Climate change, poverty reduction and business — can dialogue platforms break down barriers for engagement? ND


Leena Wokeck, CSR Asia, 6 April 2011

Climate change has been identified as the most pressing CSR issue for business, yet there has been little progress towards formulating long-term climate adaptation strategies. Stakeholders are, however, increasing their pressure on businesses to assist those who are most vulnerable to climate change, and to assume a more proactive role in developing the capacities of these vulnerable communities. Companies should not forget this opportunity to tap into new markets to build their corporate reputation. For more information see www.csr-asia.com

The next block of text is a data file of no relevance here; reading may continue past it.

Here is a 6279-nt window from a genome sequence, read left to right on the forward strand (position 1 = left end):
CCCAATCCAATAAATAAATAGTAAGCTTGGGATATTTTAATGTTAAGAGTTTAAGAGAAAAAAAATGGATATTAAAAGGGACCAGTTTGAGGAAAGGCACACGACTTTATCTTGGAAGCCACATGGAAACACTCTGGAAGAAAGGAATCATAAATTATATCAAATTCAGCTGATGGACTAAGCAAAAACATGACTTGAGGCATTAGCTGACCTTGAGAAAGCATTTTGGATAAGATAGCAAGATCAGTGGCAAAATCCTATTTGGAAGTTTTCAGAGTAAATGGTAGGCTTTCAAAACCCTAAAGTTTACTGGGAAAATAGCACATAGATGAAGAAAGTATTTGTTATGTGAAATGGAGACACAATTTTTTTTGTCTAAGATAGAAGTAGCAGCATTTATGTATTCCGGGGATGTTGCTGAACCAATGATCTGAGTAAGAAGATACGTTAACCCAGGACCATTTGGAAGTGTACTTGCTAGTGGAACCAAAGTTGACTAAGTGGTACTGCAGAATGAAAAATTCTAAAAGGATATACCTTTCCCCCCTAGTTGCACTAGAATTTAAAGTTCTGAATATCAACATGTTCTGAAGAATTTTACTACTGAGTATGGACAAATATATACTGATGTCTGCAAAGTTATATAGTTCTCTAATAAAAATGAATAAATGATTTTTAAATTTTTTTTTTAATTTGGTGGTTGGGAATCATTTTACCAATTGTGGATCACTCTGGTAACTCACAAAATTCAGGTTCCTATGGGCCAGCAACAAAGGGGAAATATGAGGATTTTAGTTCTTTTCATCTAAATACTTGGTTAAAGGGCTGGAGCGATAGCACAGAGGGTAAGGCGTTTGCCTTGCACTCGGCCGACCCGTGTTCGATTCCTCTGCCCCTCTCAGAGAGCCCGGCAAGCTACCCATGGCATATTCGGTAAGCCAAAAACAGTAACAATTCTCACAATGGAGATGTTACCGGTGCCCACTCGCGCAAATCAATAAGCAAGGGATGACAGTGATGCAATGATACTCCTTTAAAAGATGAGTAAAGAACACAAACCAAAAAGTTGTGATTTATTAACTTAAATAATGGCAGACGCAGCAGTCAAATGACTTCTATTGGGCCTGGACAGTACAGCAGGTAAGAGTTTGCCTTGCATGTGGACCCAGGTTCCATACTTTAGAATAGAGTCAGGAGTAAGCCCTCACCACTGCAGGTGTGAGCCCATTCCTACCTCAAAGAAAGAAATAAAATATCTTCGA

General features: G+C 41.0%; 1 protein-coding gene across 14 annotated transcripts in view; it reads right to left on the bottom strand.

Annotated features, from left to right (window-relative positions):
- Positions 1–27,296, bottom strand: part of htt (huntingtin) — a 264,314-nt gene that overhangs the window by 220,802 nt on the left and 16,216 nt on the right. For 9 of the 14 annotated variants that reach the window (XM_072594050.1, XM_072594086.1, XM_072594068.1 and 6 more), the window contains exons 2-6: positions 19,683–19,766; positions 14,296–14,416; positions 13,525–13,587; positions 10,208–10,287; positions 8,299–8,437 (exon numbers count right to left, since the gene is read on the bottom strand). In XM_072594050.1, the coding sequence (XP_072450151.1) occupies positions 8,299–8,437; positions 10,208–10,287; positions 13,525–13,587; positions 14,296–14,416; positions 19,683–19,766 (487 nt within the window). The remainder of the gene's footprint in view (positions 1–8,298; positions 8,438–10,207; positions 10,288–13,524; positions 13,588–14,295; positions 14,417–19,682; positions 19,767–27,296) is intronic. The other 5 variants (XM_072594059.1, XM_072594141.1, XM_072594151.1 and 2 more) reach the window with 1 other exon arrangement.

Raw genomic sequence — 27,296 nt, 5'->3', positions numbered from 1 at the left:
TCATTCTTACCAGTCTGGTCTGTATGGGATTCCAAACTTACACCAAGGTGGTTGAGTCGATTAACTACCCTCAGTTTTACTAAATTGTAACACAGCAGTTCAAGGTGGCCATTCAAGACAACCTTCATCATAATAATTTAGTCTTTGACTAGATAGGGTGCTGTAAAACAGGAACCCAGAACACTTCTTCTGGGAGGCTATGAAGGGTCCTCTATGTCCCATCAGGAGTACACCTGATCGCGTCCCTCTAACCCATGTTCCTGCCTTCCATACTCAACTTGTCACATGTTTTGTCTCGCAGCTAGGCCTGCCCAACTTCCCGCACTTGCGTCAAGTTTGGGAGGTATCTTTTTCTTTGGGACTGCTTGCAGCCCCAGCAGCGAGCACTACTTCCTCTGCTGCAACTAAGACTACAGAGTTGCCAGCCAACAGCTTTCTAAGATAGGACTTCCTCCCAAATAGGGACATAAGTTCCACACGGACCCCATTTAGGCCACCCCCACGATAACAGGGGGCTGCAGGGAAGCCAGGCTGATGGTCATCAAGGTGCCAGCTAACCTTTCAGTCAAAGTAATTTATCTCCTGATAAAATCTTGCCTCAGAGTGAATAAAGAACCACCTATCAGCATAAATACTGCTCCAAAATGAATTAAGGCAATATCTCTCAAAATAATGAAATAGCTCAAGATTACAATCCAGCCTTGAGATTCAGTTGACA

Rush to use crops as fuel raises food prices and hunger fearsND


Elisabeth Rosenthal, New York Times, 6 April 2011

Biofuels are catching on in the developed world as a green technology, with many developed countries passing laws mandating greater use of nonfossil fuels. As such there has been a rapid increase in the rate exports in developing countries of crops used to produce biofuel such as corn, sugar and palm oil, as well as a huge surge in the price of these crops. While biofuels present a valid alternative to fossil fuels, the products used to make biofuels often form the basis of average diet in developing countries. Consequently, the increase in the price of these crops has led to large food insecurities, which will undoubtedly go on to cause political instabilities and regional conflicts. For more information see www.nytimes.com

India graduates millions, but too few are fit to hireND


Geeta Anand, Wall Street Journal, 5 April 2011